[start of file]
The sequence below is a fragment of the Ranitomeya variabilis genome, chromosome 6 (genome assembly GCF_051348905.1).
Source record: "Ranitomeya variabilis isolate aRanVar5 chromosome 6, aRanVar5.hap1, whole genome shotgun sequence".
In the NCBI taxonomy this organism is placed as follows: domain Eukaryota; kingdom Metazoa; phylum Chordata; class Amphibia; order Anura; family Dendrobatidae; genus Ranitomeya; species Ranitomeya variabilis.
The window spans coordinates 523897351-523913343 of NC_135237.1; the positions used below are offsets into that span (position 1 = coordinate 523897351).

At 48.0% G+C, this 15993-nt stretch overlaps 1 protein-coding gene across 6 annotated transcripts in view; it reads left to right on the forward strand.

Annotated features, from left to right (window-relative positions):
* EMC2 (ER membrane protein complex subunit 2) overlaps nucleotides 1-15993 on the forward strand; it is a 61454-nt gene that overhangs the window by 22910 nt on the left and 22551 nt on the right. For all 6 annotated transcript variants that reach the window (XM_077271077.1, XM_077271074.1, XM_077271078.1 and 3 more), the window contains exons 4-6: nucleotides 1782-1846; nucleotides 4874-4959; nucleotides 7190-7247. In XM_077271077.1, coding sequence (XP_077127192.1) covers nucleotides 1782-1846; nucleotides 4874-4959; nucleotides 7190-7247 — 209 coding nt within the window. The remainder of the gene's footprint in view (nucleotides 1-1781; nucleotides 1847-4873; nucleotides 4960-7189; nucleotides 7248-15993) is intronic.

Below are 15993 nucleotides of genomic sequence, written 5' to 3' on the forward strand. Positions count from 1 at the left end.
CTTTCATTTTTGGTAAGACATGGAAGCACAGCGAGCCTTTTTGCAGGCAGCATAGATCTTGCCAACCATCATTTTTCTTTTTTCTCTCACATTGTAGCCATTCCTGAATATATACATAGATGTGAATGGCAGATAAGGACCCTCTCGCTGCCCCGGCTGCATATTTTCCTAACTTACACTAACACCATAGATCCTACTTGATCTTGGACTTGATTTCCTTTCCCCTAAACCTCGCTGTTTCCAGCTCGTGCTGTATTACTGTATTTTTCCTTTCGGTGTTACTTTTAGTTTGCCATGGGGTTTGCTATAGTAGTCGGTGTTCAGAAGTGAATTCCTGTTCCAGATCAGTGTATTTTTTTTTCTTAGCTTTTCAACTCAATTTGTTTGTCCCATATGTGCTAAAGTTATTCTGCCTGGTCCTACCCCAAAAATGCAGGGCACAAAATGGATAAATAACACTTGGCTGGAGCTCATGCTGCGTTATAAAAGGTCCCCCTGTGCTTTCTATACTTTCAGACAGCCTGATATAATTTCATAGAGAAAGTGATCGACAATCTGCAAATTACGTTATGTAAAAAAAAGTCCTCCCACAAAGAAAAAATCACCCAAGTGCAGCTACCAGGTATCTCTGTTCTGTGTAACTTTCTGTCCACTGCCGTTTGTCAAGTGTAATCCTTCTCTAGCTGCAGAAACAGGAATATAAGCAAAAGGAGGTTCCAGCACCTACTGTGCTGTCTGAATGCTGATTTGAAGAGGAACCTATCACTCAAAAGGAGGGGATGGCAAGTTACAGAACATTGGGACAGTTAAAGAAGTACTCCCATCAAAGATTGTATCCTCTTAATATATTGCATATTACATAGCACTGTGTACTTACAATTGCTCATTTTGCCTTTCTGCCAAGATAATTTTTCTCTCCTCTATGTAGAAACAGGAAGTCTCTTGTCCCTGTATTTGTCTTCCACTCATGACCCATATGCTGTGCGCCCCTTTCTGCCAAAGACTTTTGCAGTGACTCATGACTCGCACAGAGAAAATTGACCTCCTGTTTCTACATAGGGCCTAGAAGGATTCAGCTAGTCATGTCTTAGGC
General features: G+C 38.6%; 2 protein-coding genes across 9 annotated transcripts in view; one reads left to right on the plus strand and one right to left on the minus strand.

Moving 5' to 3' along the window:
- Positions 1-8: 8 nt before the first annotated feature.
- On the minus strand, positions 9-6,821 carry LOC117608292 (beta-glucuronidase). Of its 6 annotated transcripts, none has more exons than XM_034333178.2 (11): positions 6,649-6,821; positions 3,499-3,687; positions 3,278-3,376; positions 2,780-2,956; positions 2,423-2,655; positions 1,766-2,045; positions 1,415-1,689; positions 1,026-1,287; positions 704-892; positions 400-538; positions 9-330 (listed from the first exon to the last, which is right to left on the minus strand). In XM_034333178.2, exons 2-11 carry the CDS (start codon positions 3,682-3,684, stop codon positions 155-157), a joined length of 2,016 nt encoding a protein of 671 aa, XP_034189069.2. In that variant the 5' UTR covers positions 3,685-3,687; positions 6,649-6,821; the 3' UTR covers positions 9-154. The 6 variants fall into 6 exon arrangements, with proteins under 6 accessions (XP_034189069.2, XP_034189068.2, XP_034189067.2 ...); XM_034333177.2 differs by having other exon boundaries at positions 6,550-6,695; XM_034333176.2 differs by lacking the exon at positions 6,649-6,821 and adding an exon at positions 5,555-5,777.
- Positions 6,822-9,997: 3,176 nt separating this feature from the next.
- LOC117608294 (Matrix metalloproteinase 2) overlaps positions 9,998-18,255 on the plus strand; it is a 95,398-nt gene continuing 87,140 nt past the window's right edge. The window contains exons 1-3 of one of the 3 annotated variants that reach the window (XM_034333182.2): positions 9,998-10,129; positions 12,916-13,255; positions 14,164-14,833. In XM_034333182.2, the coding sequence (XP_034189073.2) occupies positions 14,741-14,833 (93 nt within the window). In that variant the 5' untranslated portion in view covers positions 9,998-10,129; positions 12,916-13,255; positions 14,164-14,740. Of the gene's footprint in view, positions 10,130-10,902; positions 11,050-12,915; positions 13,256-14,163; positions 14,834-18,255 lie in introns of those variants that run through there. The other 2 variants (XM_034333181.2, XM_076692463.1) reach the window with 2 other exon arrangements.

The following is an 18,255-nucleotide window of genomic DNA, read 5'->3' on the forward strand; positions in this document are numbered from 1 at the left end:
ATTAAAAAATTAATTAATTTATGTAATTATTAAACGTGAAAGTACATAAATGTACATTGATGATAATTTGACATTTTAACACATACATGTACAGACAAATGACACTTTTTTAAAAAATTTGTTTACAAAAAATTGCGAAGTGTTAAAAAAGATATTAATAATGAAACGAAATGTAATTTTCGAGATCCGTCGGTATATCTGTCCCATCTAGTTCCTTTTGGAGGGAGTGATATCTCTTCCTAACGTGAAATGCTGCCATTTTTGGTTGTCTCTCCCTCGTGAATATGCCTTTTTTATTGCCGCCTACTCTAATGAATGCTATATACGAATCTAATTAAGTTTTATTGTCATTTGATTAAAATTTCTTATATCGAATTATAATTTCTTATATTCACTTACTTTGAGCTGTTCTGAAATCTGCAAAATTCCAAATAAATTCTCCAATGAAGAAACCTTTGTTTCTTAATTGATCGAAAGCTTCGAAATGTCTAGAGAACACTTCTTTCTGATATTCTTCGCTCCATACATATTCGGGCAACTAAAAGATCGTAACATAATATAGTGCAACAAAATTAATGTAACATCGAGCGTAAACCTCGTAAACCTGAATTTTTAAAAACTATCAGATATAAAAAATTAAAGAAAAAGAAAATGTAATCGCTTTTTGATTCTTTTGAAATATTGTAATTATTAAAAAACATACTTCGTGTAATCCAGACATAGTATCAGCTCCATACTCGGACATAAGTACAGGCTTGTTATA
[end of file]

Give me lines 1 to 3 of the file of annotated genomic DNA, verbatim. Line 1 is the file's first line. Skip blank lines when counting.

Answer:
The sequence below is a fragment of the Ranitomeya variabilis genome, chromosome 6 (genome assembly GCF_051348905.1).
Source record: "Ranitomeya variabilis isolate aRanVar5 chromosome 6, aRanVar5.hap1, whole genome shotgun sequence".
In the NCBI taxonomy this organism is placed as follows: domain Eukaryota; kingdom Metazoa; phylum Chordata; class Amphibia; order Anura; family Dendrobatidae; genus Ranitomeya; species Ranitomeya variabilis.